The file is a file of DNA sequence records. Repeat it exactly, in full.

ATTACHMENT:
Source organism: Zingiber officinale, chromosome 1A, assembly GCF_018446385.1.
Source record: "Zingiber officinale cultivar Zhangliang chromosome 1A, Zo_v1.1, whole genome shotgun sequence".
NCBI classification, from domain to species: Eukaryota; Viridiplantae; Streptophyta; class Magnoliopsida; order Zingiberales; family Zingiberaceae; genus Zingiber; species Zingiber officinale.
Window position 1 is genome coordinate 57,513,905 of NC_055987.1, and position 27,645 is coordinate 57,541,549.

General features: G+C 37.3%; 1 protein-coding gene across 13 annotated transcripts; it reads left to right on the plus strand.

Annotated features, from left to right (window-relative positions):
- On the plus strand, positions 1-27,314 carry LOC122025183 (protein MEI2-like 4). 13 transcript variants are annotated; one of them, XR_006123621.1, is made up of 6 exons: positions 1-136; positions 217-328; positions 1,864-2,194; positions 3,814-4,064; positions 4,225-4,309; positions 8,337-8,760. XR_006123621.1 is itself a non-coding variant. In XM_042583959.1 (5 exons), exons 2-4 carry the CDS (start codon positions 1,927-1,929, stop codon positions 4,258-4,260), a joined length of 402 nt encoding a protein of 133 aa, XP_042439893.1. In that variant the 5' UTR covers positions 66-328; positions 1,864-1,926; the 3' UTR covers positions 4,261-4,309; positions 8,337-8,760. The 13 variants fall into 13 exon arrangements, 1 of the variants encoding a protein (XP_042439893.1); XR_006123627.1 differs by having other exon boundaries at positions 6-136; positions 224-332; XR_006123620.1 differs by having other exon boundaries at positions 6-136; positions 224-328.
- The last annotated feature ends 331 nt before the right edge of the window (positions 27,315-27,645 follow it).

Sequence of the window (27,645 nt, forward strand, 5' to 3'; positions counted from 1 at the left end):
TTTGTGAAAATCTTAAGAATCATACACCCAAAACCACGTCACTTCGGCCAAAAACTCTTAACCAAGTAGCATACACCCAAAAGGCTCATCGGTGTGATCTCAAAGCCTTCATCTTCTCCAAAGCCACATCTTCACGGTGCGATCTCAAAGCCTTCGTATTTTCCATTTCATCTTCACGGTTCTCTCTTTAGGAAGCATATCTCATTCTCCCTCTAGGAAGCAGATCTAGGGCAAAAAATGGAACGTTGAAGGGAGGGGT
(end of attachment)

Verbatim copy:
Source organism: Zingiber officinale, chromosome 1A, assembly GCF_018446385.1.
Source record: "Zingiber officinale cultivar Zhangliang chromosome 1A, Zo_v1.1, whole genome shotgun sequence".
NCBI classification, from domain to species: Eukaryota; Viridiplantae; Streptophyta; class Magnoliopsida; order Zingiberales; family Zingiberaceae; genus Zingiber; species Zingiber officinale.
Window position 1 is genome coordinate 57,513,905 of NC_055987.1, and position 27,645 is coordinate 57,541,549.

General features: G+C 37.3%; 1 protein-coding gene across 13 annotated transcripts; it reads left to right on the plus strand.

Annotated features, from left to right (window-relative positions):
- On the plus strand, positions 1-27,314 carry LOC122025183 (protein MEI2-like 4). 13 transcript variants are annotated; one of them, XR_006123621.1, is made up of 6 exons: positions 1-136; positions 217-328; positions 1,864-2,194; positions 3,814-4,064; positions 4,225-4,309; positions 8,337-8,760. XR_006123621.1 is itself a non-coding variant. In XM_042583959.1 (5 exons), exons 2-4 carry the CDS (start codon positions 1,927-1,929, stop codon positions 4,258-4,260), a joined length of 402 nt encoding a protein of 133 aa, XP_042439893.1. In that variant the 5' UTR covers positions 66-328; positions 1,864-1,926; the 3' UTR covers positions 4,261-4,309; positions 8,337-8,760. The 13 variants fall into 13 exon arrangements, 1 of the variants encoding a protein (XP_042439893.1); XR_006123627.1 differs by having other exon boundaries at positions 6-136; positions 224-332; XR_006123620.1 differs by having other exon boundaries at positions 6-136; positions 224-328.
- The last annotated feature ends 331 nt before the right edge of the window (positions 27,315-27,645 follow it).

Sequence of the window (27,645 nt, forward strand, 5' to 3'; positions counted from 1 at the left end):
TTTGTGAAAATCTTAAGAATCATACACCCAAAACCACGTCACTTCGGCCAAAAACTCTTAACCAAGTAGCATACACCCAAAAGGCTCATCGGTGTGATCTCAAAGCCTTCATCTTCTCCAAAGCCACATCTTCACGGTGCGATCTCAAAGCCTTCGTATTTTCCATTTCATCTTCACGGTTCTCTCTTTAGGAAGCATATCTCATTCTCCCTCTAGGAAGCAGATCTAGGGCAAAAAATGGAACGTTGAAGGGAGGGGT